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Jarvill: Moving like Bernie

BY SAM JARVILL | JULY 13, 2015 5:00 AM

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As the first state in the nation to have a caucus, Iowa plays a particularly large role in determining presidential campaigns. Since her announcement, the Democrat seen as the frontrunner so far is Hillary Clinton. That being said, there is Sen. Bernie Sanders, I-Vt., that has created a buzz among Iowans and a worry in the Clinton camp.

Sanders has been feeling out Iowa for some time but seemed to gain his footing after a 2,500-person rally in Council Bluffs on July 3. According to the New York Times, in May, Clinton led the Democratic candidacy with 60 percent support to Sanders’ 15 percent in a Quinnipiac Poll. Last week, that same poll showed Clinton at 52 percent to Sanders’ 33 percent.

This may not seem relevant, because the election won’t take place for more than a year. However, it is relevant. The Iowa caucuses have been a place in which candidates have had make-or-break moments in their campaigns. Four Democrats in six caucuses (without a sitting Demcrat president) who won in Iowa have ended up as their party’s nominee; in 1972 and 1976, “uncommitted” voters led the pack. Two Republican candidates out of six have done so as well.

Iowans have crucial, yet preliminary, deciding factors in how the presidential race starts, which has ramifications. Sanders realizes this; he has made stops all across the state. Everywhere he has stopped, large crowds have appeared. These large groups of Iowans could be the key to him taking down the Clinton campaign, which is considered a juggernaut because of all the money that has been raised.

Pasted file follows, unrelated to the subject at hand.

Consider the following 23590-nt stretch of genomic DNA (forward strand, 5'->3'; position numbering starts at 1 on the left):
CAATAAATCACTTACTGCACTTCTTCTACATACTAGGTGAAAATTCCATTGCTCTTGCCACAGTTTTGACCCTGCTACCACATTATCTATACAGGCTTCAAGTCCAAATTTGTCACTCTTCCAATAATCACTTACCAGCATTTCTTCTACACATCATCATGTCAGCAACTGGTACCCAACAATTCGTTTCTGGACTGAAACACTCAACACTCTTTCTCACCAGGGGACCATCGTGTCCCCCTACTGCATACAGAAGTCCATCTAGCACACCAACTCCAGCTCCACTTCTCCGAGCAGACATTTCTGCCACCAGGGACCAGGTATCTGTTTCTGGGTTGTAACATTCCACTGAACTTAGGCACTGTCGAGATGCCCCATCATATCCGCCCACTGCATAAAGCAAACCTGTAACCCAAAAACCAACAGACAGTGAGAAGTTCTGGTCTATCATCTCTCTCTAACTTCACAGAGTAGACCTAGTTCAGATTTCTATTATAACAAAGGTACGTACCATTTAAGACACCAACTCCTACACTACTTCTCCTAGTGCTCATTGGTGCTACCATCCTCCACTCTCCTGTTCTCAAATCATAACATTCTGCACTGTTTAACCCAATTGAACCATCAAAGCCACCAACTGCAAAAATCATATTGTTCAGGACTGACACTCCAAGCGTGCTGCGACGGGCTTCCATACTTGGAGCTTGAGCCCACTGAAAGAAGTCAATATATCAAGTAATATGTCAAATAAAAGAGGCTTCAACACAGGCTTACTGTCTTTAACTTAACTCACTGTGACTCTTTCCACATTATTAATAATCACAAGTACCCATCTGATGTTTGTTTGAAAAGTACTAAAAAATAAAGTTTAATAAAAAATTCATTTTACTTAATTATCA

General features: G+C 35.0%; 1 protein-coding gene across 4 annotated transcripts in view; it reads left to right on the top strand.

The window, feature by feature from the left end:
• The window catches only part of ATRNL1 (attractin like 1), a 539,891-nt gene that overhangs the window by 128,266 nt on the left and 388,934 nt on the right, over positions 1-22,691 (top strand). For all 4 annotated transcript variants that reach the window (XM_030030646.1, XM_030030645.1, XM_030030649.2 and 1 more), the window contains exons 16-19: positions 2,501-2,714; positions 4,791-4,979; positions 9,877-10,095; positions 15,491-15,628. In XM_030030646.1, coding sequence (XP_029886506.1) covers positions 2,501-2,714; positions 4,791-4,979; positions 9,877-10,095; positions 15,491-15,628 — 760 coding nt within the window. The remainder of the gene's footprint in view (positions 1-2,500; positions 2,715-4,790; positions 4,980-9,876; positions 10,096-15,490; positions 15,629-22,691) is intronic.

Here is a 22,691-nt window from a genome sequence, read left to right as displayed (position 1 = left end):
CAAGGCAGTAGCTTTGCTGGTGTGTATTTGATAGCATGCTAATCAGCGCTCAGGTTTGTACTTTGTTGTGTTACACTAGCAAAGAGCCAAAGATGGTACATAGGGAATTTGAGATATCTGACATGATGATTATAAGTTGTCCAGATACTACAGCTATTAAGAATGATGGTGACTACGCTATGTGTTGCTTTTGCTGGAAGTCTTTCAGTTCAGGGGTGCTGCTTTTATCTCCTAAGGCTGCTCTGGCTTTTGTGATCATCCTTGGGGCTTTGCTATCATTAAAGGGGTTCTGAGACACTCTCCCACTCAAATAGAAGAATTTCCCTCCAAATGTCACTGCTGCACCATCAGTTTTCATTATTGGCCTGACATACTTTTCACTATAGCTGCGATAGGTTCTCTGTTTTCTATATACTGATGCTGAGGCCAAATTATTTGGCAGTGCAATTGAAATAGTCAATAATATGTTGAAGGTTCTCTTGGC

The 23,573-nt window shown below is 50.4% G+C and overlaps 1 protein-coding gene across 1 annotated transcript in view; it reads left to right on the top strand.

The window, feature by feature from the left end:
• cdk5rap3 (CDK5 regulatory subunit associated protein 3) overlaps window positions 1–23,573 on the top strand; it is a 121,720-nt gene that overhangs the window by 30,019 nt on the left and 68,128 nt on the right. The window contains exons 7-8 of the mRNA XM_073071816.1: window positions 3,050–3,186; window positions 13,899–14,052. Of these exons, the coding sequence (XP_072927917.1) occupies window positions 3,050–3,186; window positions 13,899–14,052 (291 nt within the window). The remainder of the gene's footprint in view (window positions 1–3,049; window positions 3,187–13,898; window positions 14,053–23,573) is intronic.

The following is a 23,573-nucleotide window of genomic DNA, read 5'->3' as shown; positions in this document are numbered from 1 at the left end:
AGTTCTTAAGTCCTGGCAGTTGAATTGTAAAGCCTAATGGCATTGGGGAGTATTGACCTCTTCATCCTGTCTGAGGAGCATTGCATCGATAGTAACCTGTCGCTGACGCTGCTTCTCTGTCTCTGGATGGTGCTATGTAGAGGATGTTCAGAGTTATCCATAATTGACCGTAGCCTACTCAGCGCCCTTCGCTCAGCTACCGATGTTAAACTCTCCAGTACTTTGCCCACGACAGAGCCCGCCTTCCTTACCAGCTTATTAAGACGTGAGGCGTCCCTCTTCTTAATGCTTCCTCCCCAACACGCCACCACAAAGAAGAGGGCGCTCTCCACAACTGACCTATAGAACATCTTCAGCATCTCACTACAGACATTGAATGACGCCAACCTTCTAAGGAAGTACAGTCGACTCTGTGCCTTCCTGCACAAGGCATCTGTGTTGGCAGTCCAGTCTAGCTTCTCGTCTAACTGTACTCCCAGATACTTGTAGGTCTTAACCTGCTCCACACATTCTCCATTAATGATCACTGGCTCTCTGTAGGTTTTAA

A loss in Iowa would be a sign of weakness, and a little bit of déjà vu for Clinton. She expected to win the state in 2008 but fell to third behind future-President Obama and John Edwards. After that loss, it was news that one of her aides blew off the caucuses in our state, calling them unimportant. Yet, Iowans may have been a key reason she lost the presidency.

Clinton was quoted in the Times talking about the crowds that Sanders brings in, saying “Well, we each run our own campaigns, and I always knew this was going to be competitive.”

That may seem like a safe answer, but does it show a little worry?

She acknowledges her opponent’s campaign, which may be a sign she has grown since 2008. As in any campaign, there will be ups and downs, but Sanders is having a good amount of ups at this point in time.

Because his relatively left-leaning liberal platform, it seemed against the odds he would gain such momentum this early in the campaign trail. As a self-identifying “socialist,” he has seemingly been working against such odds in an agricultural state such as Iowa. The question is, will he maintain this momentum and upset the favorite, Clinton?


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